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10 Best Ways to Clear High Credit Card Debt

10 Best Ways to Clear High Credit Card Debt June 4th, 2018

Are you considering paying off your credit card balances? If so, there’s no time to waste. Literally, every 3-4 months over the last year, your credit card debt has been getting more and more expensive.

Interest Rates Will Continue Rising Into 2019

Interest rates have increased eight times since the 2008 financial crisis, and three times in 2018 alone. Plus, the Federal Reserve is expecting to increase its federal fund’s rate again in December 2018, for the fourth time this year! Is it ever going to stop? Well, if you choose one of these ten debt relief plans as of today, you will be able to stop paying more in interest immediately.

The reason that they keep raising rates is due to “a healthy economy and to balance inflation”, but for credit card borrowers all it means is that their debt is getting more expensive every time rates go up.

10 Best Ways To Clear High Credit Card Debt


1. Debt Snowball Method:

What’s the better way to pay off debt, the debt snowball or avalanche method? 

The debt snowball method of paying off debt “proves to be most effective, according to new research published by the Harvard Business Review.”

Debt Snowball Method - Quickest Way to Pay off Credit Card Debt

Think about how you make a snowman for a moment:

You have to pack that original small snowball tight, so it’s hard, and then simply start rolling it. As you roll the snowball it picks up more snow and “will quickly grow in size”. The snowball “quickly grows” bigger and bigger in size, and eventually becomes enormous! “Quick”, is the key word here. Quick results … Quickly getting out of debt … and this same concept occurs when paying off credit card debts. You want to quickly pay off your first debt so that you can quickly see results and quickly start accumulating more available funds.

With the debt snowball method, you aggressively work towards paying off the credit card with the smallest balance first because that’s how you will see the quickest results. I hate to use the same word more than once per blog post, but I just had to stress the word “quick” when talking about the debt snowball method.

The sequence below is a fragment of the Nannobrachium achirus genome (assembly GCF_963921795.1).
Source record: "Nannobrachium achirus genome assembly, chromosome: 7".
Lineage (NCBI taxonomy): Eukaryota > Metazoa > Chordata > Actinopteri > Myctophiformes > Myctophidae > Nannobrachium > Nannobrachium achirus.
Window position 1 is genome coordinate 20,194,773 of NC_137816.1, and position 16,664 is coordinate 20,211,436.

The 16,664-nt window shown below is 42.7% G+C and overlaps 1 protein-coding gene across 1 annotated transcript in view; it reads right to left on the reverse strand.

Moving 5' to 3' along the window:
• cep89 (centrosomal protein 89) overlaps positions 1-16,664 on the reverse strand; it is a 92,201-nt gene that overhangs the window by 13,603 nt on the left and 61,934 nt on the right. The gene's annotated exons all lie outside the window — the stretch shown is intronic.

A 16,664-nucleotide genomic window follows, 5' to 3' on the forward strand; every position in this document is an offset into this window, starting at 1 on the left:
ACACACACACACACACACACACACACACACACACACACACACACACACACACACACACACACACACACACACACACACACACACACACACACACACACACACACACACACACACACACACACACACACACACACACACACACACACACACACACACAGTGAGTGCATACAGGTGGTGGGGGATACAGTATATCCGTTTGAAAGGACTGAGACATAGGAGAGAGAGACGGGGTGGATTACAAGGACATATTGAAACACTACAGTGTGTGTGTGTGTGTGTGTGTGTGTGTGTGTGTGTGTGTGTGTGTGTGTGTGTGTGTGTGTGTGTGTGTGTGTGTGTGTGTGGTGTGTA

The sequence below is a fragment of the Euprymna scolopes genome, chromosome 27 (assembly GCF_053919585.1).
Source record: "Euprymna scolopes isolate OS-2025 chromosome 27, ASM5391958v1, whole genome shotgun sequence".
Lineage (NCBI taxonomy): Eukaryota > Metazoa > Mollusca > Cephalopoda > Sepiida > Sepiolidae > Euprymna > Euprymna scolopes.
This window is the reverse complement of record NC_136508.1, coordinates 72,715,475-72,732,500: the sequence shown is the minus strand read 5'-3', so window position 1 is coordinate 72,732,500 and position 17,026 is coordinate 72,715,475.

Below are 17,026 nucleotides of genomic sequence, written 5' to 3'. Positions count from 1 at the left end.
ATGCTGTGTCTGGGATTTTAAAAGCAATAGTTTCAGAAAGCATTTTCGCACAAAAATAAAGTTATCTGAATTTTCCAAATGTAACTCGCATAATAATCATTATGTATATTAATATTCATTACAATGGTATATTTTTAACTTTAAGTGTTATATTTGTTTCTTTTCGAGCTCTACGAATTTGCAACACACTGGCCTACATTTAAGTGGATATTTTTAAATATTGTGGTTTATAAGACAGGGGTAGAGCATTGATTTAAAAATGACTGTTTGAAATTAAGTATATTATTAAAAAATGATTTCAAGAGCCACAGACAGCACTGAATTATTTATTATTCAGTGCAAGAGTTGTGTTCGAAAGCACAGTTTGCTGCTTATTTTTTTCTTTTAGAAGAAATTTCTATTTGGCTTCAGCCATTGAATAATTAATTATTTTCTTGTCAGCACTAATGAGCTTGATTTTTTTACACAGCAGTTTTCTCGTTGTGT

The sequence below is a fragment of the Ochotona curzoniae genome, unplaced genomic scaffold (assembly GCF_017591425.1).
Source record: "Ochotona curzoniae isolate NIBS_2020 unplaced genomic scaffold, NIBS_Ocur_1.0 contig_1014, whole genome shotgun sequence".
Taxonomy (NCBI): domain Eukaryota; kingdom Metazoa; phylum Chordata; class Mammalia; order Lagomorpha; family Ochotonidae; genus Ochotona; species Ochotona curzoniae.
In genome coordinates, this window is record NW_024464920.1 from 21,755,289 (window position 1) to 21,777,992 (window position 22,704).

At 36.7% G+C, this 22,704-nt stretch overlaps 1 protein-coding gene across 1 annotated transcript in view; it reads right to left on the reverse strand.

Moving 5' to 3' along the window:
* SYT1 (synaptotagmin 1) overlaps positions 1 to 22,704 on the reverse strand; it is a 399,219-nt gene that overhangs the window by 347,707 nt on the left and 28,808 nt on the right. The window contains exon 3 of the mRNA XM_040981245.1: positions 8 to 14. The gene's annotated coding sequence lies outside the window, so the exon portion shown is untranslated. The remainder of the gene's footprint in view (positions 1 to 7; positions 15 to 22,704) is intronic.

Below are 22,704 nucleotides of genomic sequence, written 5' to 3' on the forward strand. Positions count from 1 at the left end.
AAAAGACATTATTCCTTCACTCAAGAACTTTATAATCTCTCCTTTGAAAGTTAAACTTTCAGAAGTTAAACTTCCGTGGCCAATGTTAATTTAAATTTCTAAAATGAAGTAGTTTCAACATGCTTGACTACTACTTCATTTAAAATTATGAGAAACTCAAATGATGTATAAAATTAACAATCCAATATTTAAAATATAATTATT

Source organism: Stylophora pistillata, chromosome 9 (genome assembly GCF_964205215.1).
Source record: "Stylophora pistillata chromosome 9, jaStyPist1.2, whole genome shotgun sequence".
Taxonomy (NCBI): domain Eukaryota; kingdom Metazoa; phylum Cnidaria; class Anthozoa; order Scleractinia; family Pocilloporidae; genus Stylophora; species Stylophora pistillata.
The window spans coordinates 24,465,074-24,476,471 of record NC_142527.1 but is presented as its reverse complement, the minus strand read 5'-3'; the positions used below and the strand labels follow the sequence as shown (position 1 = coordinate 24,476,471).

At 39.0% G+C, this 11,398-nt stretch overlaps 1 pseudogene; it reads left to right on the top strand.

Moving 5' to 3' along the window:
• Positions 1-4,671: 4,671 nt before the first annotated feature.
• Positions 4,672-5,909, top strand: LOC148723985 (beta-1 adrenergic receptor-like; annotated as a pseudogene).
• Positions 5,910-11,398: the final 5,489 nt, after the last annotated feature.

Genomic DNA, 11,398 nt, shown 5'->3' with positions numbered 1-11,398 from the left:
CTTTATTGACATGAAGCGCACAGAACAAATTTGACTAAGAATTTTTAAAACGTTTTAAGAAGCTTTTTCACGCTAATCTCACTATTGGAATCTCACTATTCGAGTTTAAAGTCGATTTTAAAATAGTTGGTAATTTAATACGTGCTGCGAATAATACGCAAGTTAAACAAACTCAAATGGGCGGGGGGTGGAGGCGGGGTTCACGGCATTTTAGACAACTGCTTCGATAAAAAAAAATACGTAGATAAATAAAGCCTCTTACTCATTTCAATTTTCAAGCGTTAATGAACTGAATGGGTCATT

Immediately after that initial credit card balance gets “paid in full”, you’ll start to pick up momentum, and your available cash flow will increase just like the snowball growing in size. Use that extra money towards paying off the second smallest debt. Imagine rolling a snowball, and seeing it double in size, eventually, after you pay off half of your debts you will have double the amount of cash-flow available to use towards paying off your next debt.

As your debts are paid off one by one, your available cash flow will increase. You’ll continue to have more available to use when attacking the next credit card balance.

The debt snowball method of paying off debt was invented by Dave Ramsey. Here’s an infographic created by the master himself!

Dave Ramsey infographic on how to do the debt snowball method

image credit: Dave Ramsey,, 11/04/2018

A useful first step in advance of using this debt snowball approach is to create a budget analysis worksheet, which is basically just putting all expenses in one column and income in another column right next to it so that you can see all of your bills clearly. This will provide a visual image of where your money is going, making it easier to find non-essential expenses that can be reduced or eliminated. In the beginning, it’s going to be hard to find any extra money at all, right? So by writing out all of your expenses and how much you pay on each expense every month, now you can find ways to cut down your expenses in order to find extra money so that you can pay more than that minimum payment towards your first smallest debt. (example: lower the electric and heat bill, use coupons when shopping to save money at the grocery store, remove the HBO that you never watch, and cancel that old subscription that you forgot was billing you each month).